In this opinion piece, Clay Media Consulting creative consultant Clay Morrison (pictured below) tackles artificial intelligence’s actual intelligence.
This is just one of the questions in everyone’s minds as AI becomes more and more commonplace in everyday life. What can AI do that humans can’t?
And what can humans do that AI can’t? A new infographic, Rise of the Machines, is tackling these comparisons head-on.
The key difference with AI is the ability to learn – this term refers to software which manifests some kind of intelligence.
It might be man-made, but it can operate in a way that’s based on how the human brain works. That’s where it gets a bit confusing.
How do we demonstrate, test or measure intelligence?
The aim of AI is to learn, adapt and think.
It must demonstrate behaviours we associate with intelligence. That can include any combination of the following:
It could be easy to dwell on how much further AI has to go, but that would undervalue how much it is impacting us.
Here’s what the technology is already capable of doing:
- Speeding up processes – Machines can do things a lot quicker than us humans, including boring monotonous tasks we’d rather not do ourselves. They can also do it with a lot more accuracy.
- Improving security – In the right hands, machines aren’t influenced by external pressures. They can’t be bribed or blackmailed and they can be alert to risks at all times. The core purpose of some AIs is to hunt down and identity threats. For example, they are often used by banks to detect fraud.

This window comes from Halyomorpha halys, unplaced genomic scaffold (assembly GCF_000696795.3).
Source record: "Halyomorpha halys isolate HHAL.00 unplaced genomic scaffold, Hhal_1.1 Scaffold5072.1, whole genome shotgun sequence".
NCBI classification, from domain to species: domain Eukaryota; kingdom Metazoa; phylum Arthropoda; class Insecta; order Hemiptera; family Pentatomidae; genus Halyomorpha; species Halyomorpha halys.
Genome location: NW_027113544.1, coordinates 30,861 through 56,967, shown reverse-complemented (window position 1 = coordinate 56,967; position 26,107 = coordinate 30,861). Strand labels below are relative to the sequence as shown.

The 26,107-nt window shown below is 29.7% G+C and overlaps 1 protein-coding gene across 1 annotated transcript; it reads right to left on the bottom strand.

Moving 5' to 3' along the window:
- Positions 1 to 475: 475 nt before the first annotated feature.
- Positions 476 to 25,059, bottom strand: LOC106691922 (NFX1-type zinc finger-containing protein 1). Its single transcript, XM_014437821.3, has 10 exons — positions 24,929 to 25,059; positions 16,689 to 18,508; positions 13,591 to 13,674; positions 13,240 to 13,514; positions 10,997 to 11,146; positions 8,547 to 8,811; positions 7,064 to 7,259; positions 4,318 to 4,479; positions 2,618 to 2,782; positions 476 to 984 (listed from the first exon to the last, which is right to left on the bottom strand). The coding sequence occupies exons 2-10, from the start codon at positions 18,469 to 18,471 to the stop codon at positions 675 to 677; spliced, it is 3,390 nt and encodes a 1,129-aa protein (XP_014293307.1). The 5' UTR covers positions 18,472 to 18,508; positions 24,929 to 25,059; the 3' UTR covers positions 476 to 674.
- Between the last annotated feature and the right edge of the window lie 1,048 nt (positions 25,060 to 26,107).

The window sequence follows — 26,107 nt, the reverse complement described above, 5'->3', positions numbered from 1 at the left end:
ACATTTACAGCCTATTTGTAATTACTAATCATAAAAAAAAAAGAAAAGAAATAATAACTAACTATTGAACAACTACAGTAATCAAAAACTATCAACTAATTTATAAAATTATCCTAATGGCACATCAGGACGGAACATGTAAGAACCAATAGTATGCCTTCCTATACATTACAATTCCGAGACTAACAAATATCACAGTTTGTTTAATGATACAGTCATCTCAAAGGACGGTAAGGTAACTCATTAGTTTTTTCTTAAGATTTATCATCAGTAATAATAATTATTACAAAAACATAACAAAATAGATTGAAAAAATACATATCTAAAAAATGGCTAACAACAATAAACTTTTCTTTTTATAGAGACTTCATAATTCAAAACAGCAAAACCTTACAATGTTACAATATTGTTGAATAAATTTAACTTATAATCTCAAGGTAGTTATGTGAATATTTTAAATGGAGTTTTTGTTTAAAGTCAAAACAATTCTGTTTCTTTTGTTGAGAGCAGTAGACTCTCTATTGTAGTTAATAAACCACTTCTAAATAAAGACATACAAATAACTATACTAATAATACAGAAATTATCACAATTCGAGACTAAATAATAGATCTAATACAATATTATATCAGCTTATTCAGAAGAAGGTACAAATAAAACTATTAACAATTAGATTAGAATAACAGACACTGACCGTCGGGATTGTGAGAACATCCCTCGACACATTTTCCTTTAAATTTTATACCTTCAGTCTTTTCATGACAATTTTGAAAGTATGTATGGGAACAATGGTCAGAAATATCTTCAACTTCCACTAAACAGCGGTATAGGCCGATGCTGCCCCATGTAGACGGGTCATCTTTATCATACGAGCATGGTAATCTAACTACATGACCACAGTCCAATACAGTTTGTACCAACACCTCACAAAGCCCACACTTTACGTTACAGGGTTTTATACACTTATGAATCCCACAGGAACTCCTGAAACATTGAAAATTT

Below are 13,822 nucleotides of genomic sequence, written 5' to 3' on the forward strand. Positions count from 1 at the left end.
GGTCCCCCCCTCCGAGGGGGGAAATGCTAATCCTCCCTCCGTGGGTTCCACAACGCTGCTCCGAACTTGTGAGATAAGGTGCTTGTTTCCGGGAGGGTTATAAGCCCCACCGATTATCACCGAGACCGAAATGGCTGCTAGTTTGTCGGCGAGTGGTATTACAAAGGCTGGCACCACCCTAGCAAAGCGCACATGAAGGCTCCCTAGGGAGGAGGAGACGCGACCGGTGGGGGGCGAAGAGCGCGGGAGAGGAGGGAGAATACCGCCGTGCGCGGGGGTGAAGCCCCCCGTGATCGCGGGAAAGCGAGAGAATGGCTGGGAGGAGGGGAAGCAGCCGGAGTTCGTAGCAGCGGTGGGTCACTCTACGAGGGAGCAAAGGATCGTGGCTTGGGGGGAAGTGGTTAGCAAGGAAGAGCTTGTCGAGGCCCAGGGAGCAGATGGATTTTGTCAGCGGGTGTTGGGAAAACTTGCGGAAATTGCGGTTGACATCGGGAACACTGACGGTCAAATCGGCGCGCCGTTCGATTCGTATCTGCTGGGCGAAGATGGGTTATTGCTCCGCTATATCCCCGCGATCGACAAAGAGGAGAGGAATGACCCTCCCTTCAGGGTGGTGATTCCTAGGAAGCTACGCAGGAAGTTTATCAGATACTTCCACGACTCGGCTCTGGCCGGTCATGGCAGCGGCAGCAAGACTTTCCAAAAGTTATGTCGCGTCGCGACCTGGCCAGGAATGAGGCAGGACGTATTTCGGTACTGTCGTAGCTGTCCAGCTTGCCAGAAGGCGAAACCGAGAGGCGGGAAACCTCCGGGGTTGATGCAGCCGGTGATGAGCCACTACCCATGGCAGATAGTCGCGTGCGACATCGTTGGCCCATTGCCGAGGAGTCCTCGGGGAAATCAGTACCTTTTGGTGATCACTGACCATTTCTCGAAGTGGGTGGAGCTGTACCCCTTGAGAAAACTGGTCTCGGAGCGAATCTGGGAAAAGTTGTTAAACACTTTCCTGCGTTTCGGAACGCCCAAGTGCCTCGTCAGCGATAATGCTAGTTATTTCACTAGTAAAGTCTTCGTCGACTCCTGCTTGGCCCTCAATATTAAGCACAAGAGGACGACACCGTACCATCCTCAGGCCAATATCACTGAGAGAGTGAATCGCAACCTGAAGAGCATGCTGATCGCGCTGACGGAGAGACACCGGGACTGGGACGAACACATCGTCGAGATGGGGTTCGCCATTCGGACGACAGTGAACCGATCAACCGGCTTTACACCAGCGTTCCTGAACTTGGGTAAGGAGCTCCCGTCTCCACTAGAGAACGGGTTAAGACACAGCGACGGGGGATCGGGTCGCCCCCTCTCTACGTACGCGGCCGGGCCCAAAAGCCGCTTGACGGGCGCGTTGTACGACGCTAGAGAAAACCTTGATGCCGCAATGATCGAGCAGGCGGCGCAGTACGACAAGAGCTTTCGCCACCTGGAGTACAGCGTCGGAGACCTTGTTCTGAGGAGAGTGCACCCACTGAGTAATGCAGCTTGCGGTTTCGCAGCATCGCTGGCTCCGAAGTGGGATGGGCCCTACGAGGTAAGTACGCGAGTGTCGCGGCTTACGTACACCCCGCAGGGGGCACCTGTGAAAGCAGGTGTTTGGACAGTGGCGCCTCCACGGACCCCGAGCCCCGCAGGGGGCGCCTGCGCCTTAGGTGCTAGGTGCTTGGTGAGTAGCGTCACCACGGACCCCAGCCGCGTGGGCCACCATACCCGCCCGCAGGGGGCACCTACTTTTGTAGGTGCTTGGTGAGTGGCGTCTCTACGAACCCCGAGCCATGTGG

- Remembering stuff we tend to forget – AI doesn’t get distracted and let something slip its mind. It’ll remember to change the heating setting, to remind you that you owe someone money or to recommend films based on what you’ve watched before.
However, the biggest argument against AI so far is that it doesn’t have the same emotional responses as humans.
While we are able to use compassion and empathy to inform our decisions, AI is programmed to function a specific way.
However, whereas narrow AI sticks to a rigid set of tasks, general AI is designed to use previous information to adapt its responses, so although it’s not quite human, it can still learn from experiences the way we would.
The lack of human traits can also be a positive thing. AI doesn’t experience boredom when completing monotonous tasks, which means it’s able to carry them out with more accuracy at a quicker pace.
It’s also impervious to outside influences like bribery or blackmail, so it’s an excellent type of technology to use for security.
Could AI replace us?
You aren’t alone if you have hesitations about the growing involvement of technology in our lives. Change is daunting.
If films have taught us anything, it’s to fear how robots could destroy us. But that’s far from reality – for the time being at least.
“By far, the greatest danger of Artificial Intelligence is that people conclude too early that they understand it” – Eliezer Yudkowsky
What’s more, we’re at risk of jeopardizing future developments if we exaggerate the risk.
It’s a point Bishop Director of Microsoft Research in Cambridge, emphases.
“Any scenario in which [AI] is an existential threat to humanity is not just around the corner,” Bishop told the Guardian.
“I think they must be talking decades away for those comments to many any sense. Right now, we are in control of that technology and we can make lots of choices about the paths that we follow.”
“I believe this artificial intelligence is going to be our partner. If we misuse it, it will be a risk. If we use it right, it can be our partner.”
The future of AI lies in closer cooperation between humans and machines. We certainly look forward to seeing how we use AI to enhance – not threaten – human possibilities.